It’s easy to dismiss some of our modern New Year’s traditions such as making resolutions as just vehicles for the commercial exploitation of our inclination to narcissism, especially when you see advert after advert for yoga mats, protein powders, and diet books. Likewise it can be just as easy to dismiss some of our older traditions around reflecting on the previous year and remembering the past as sentimental exercises in nostalgia; but I find it useful to work on developing some non-cynicism wherever I find jaded responses cropping up in myself, and I like to challenge myself to look beyond those initial reactions to see if I can find something that could be of use for more skilful reflections, so I have been thinking about the dhamma of the new year.
The first thing that comes to mind as I consider what dhamma lessons the new year could hold is Ajahn Amaro, as he often takes advantage of the various different dates that mark the start of a new year around the world to point out to us how much of what we treat as ‘fact’ is just convention, or a ‘convenient fiction’ as he likes to call it. The 1st of January starts our year, but this apparent fact is just a naming convention; in French it is le premier Janvier, same day, different name. Even when we take out the different names we still have another convention to negotiate, for instance in another English speaking nation like New Zealand we can agree that New Year is on a day called the first of January, but their first of January starts 13 hours before mine, begging the question when does the first of January actually start? If I can sit in my living room at 1pm on 31st Dec watching the fireworks in Sydney, does that mean that it is new year where I am too? Then we can throw in all other kinds of other differences in convention, the day we call new year is the first of January, but the Chinese year doesn’t start until 12th February. It might be 2021 for us, but in Thailand the new year is 2564. When does the new year really start? What year is it really?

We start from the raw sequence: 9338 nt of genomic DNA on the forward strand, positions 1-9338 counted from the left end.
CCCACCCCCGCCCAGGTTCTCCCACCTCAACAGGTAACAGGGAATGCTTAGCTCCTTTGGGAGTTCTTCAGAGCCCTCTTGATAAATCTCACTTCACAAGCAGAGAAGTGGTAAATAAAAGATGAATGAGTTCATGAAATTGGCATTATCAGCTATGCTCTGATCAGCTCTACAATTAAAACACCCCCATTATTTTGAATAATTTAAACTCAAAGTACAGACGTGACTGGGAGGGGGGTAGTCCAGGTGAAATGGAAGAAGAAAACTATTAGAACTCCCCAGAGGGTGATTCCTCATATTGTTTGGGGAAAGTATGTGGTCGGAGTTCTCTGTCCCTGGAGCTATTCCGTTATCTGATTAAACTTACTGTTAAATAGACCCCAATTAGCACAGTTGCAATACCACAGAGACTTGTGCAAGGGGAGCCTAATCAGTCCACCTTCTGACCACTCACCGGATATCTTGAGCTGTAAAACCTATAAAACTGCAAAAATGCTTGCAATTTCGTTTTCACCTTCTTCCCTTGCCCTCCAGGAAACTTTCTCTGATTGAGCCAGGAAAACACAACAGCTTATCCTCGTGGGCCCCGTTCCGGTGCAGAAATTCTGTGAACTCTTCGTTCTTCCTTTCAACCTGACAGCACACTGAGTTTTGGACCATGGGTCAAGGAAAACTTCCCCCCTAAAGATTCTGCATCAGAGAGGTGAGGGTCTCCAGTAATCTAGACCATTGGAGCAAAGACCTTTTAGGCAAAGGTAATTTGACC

This also makes me think of all of those failed new year’s resolutions that happen every year. We might feel like the start of a new year has something special about it, but in reality it is just a day like any other, we just gave it a different name, so it is little wonder then that our grand plans fall by the wayside. I’ve taken to starting new projects and challenges on arbitrary dates like the 1st of a month, even if it means that my new project starts on a Wednesday or Thursday. Why should we plan everything to start on a Monday? It’s just one day out of seven, they’re all the same really. Why start a new project on the 1st of January? Start it whenever you want, ultimately all the days are the same.
Do Buddhists make New Year’s resolutions? I can’t speak for all of them, but personally I don’t. But I recognise that there is something in the mind that responds to clear signals of the passage of time, such as the start of a new calendar year. The midwinter festival that has been celebrated over the centuries in the Northern Hemisphere was centred around looking forward optimistically to the return of spring and the growth of new life. The long, dark days of winter used to mean cold, hunger, and uncertainty for humans, so the turn of the year set hopes for plentiful harvests, feasts, and comfort. Very few of us live this closely tied to the land any more, but it isn’t surprising really that we still treat the new year as a time to look forward and hope for better days. But reflections on time don’t have to be just unfounded optimism or sentimental remembrances, they can also be a useful element of our practice.
In the chants used by the Thai Forest sangha, among the ten subjects for frequent recollection by monastics is this one: “The days and nights are relentlessly passing; how well am I spending my time?” A sense of urgency is important factor within Buddhist practice to cultivate, because when you accept the uncertainty of both life, and death, then you realise that you can’t ever be sure that things will go as planned. The only moment you can be sure of is the one that you are in, and this is the only moment you can be sure you can practice in too. Sometimes people decide that they will concentrate on working hard until they retire, and at that point they will dedicate themselves to practice, but that is taking an enormous risk. How can you be sure you will live to a ripe old age? That you will still have enough of your faculties to practice well? That you will have the means to be able to retire and won’t have to continue working? That the monasteries will still be there when you are old?
In AN 7.74 the Buddha tells us about a spiritual teacher in the past called Araka who gave his disciples this exhortation:
The Numerical Discourses of the Buddha, trans. Bhikkhu Bodhi, AN 7.74 p.1069
“(1) Just as a drop of dew on the tip of a blade of grass will quickly vanish at sunrise and will not last long, so too, brahmins, human life is like a drop of dew. It is limited and fleeting; it has much suffering, much misery. One should wisely understand this. One should do what is wholesome and lead the spiritual life; for none who are born can escape death.